The business’s available reserves can be found on the balance sheet – it is the amount of profit, AFTER tax and all other costs, that the business has made in its lifetime, minus all dividends distributed (if any) in its lifetime too.  For example, imagine your business made a £20k loss in its first year, but a £50k profit after tax in year 2.  As the owner, you’d be rightfully proud and delighted with your £50k profit, but if you immediately issued yourself a £50k dividend you can get into big trouble.  Only £30k was available for distribution – the remainder is not considered a dividend by HMRC but a director’s loan, which has highly punitive tax implications for both the business and you personally.

Going back to the balance sheet as a whole – at every point in time, without exception, the accounting equation “Assets minus Liabilities equals Equity” always holds true, whatever happens.  This is achieved through double-entry bookkeeping – if you already know what this is, feel free to skip to the cash flow statement, but if not:

What is double-entry bookkeeping, and how does it work?

The principle of double-entry bookkeeping is very straightforward: 

  1. Every entry of new information into the financial statements is done by a double-entry journal 
  2. Journals add to (or subtract from) the amounts shown in PnL income, PnL expenses, Balance Sheet assets, and/or Balance Sheet liabilities, by debiting or crediting specific items (such as Marketing Expense or Accounts Payable liability 
  3. In every journal, debits = credits.  (Debit is written DR, credit CR) 

For example: a business uses a marketing agency, who sends the business a bill for £120.  To record that bill, we create a journal that looks like this:

Maybe that bill is actually £100 plus £20 VAT, and our business is VAT-registered, in which case the journal would be:

Notice that the total amount of debits always equals the total credits. 

When we enter that journal into our accounting software (whatever we are using) this journal will change the business’s PnL and balance sheet so that the new bill is correctly recorded, like so:

Notice that the total amount of debits always equals the total credits. 

When we enter that journal into our accounting software (whatever we are using) this journal will change the business’s PnL and balance sheet so that the new bill is correctly recorded, like so: 

Later, when we have actually paid the bill, we will need another journal to show that it is paid and make sure it is no longer included in Accounts Payable – that journal will look like this: 

This journal won’t affect the P&L, as payments of recorded bills don’t, but the effect on the balance sheet will be: 

Notice that the Accounts Payable amount was credited in the first journal (when we received the bill) and debited in the second (when it was paid) – the liability was added in the first and removed in the second.  If you want to know which way round to put your debits and credits, remember the phrase DEAD CLIC: 

Debit – increases Expenses, Assets, and Drawings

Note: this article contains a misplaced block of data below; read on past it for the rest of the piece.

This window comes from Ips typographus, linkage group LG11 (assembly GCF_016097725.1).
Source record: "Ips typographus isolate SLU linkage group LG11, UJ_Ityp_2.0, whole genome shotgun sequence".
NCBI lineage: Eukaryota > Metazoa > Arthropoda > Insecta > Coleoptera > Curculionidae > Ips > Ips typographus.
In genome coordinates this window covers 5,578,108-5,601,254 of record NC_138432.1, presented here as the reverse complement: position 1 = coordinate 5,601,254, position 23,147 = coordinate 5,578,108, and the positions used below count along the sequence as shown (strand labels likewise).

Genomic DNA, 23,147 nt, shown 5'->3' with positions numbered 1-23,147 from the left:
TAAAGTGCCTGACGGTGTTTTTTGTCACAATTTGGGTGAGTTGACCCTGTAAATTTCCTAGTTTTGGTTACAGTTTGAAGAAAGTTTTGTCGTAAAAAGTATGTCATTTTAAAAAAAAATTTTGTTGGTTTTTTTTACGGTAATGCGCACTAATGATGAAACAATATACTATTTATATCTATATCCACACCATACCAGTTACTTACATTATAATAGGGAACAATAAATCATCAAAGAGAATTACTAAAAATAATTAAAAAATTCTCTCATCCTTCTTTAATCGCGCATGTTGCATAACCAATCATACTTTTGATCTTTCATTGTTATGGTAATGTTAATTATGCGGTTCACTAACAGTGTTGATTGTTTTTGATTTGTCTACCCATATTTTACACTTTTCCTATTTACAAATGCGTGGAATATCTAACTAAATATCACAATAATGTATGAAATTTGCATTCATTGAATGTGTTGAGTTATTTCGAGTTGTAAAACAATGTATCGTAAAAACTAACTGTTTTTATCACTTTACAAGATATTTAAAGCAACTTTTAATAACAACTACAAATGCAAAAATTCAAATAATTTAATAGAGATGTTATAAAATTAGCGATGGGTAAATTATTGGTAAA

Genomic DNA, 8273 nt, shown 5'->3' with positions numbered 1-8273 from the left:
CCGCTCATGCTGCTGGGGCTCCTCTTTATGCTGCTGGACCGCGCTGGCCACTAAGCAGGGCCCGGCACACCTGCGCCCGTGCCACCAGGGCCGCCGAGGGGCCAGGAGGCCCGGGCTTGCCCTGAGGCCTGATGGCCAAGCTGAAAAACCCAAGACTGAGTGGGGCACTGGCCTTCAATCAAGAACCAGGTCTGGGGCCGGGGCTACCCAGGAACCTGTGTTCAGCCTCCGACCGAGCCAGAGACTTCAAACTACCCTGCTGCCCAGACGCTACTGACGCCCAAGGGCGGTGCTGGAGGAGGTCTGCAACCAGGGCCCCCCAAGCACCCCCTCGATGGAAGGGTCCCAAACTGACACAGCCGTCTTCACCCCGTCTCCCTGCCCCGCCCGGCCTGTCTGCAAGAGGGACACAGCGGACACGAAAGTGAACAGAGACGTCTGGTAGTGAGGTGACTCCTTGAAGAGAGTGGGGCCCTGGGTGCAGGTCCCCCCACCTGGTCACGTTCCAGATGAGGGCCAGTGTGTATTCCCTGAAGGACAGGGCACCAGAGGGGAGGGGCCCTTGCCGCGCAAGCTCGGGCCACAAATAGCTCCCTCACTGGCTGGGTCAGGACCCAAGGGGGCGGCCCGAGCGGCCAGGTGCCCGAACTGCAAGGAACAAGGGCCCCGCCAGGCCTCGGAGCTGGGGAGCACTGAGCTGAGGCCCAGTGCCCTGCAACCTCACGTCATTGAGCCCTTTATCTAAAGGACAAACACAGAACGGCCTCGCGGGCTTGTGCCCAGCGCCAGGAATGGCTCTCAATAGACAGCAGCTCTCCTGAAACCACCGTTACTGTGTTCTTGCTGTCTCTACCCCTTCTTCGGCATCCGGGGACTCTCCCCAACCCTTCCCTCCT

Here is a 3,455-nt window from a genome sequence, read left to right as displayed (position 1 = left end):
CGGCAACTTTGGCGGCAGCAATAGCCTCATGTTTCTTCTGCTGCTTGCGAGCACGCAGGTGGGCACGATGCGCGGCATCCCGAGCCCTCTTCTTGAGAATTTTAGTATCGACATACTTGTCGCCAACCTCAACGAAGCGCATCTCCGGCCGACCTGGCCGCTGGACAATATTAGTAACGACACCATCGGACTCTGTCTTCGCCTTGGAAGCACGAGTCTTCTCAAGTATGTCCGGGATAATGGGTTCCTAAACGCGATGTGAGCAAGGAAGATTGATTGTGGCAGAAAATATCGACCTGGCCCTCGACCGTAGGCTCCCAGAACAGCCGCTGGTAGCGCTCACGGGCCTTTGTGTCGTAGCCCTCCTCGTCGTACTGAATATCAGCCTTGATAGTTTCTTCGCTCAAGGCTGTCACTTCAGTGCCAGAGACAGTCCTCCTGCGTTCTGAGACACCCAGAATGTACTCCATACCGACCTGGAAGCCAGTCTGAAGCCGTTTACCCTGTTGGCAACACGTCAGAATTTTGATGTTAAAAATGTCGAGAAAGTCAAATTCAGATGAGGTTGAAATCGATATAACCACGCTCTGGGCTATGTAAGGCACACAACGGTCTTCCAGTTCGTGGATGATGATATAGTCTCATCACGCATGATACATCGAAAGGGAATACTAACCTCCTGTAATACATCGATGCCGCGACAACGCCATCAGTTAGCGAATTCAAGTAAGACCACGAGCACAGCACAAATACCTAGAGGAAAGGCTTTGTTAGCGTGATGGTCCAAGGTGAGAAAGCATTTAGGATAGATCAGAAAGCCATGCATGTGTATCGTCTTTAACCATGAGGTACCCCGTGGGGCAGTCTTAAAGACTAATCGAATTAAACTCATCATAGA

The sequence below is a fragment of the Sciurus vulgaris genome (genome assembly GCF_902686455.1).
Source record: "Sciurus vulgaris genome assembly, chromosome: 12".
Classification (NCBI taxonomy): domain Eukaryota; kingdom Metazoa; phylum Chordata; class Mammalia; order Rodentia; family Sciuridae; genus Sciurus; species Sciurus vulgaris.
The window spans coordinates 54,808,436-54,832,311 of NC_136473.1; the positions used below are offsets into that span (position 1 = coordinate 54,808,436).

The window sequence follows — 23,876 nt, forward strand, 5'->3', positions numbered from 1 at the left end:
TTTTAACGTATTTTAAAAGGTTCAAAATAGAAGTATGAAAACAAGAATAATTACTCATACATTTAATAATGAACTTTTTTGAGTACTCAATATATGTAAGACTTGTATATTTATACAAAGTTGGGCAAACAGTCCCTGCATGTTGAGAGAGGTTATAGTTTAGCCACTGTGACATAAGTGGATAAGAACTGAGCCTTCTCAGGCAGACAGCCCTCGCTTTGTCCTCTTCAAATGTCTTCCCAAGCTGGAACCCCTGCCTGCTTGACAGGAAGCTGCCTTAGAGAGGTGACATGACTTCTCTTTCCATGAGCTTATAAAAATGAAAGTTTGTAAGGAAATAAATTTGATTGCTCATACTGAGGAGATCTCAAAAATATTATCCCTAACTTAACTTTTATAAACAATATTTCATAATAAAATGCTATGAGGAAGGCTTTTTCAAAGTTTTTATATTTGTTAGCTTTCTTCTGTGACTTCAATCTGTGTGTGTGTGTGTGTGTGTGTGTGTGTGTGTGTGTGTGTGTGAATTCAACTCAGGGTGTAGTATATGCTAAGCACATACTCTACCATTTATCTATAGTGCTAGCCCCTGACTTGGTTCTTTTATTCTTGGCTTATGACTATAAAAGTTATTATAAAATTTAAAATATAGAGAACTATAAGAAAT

Credit – increases Liabilities, Income and Capital 

Luckily, most accounting software these days is much simpler and will do the double-entry in the background for you as you enter bills, reconcile bank transactions etc.  But the principles remain the same, so even though you’re unlikely to have to post journals (your accountant will usually do this for you when needed) it’s still good to understand how it works.

Cash flow statement

Between them, the P&L and the balance sheet show almost all the relevant information about a business.  But as all business owners know, Cash is King!  It’s crucial to keep track of your cash income and outgoings just as much as your P&L – nobody wants to find their account overdrawn the day a large bill is due, and have to pay fines or interest costs as a result.  Monitoring the cash flow statement can highlight where problems are occurring. 

Cash flow statements, like the PnL, show a story of a period, and how the business’s balance sheet has changed in that time period.  Here is a typical, traditional cash flow statement (this example is for a month): 

The business has made a profit but still had a net outflow of cash – as you can see, profit (or loss) is just one part of the cash flow story.  In this example, the other relevant items are: 

  • Add back depreciation – as discussed above, this is the amount the fixed assets have devalued in this period and was included as a deduction in the profit.  As this wasn’t an actual cash cost, this is added back. 
  • Fixed Asset purchases – cash spent on buying new fixed assets 
  • Movement in Debtors – the change in the amount of Accounts Receivable.  As you can see in the balance sheet, this amount has increased in the month – there are more unpaid invoices, which means less cash has been received than was included in the month’s profit 
  • Movement in Creditors – the change in the amount of Accounts Payable.  This amount has decreased in the month, meaning the business has paid more of its bills and debts than is included in the month’s profit, which means less cash 
  • Movement in VAT – VAT is another creditor, like Accounts Payable, but the movement is in the other direction so this is cash-positive 

All of the cash flow items can be deduced by looking at the balance sheet at the beginning and end of the period in question – here is what the balance sheet looked like at the beginning and end of the month: 


Between them, these three documents can tell you everything you need to know about the business you’re looking at – whether you’re the owner, or a potential investor or lender.  You can see the story of the business activities described in the PnL, the value of the business’s assets in the Balance Sheet, and the cash flow statement shows the income and outgoings in even more detail. 

I hope this quick tour of the Big Three has been helpful, but feel free to get in contact with us if you’d like to know more – we love to talk about numbers, and how detailed accurate reporting can benefit every business!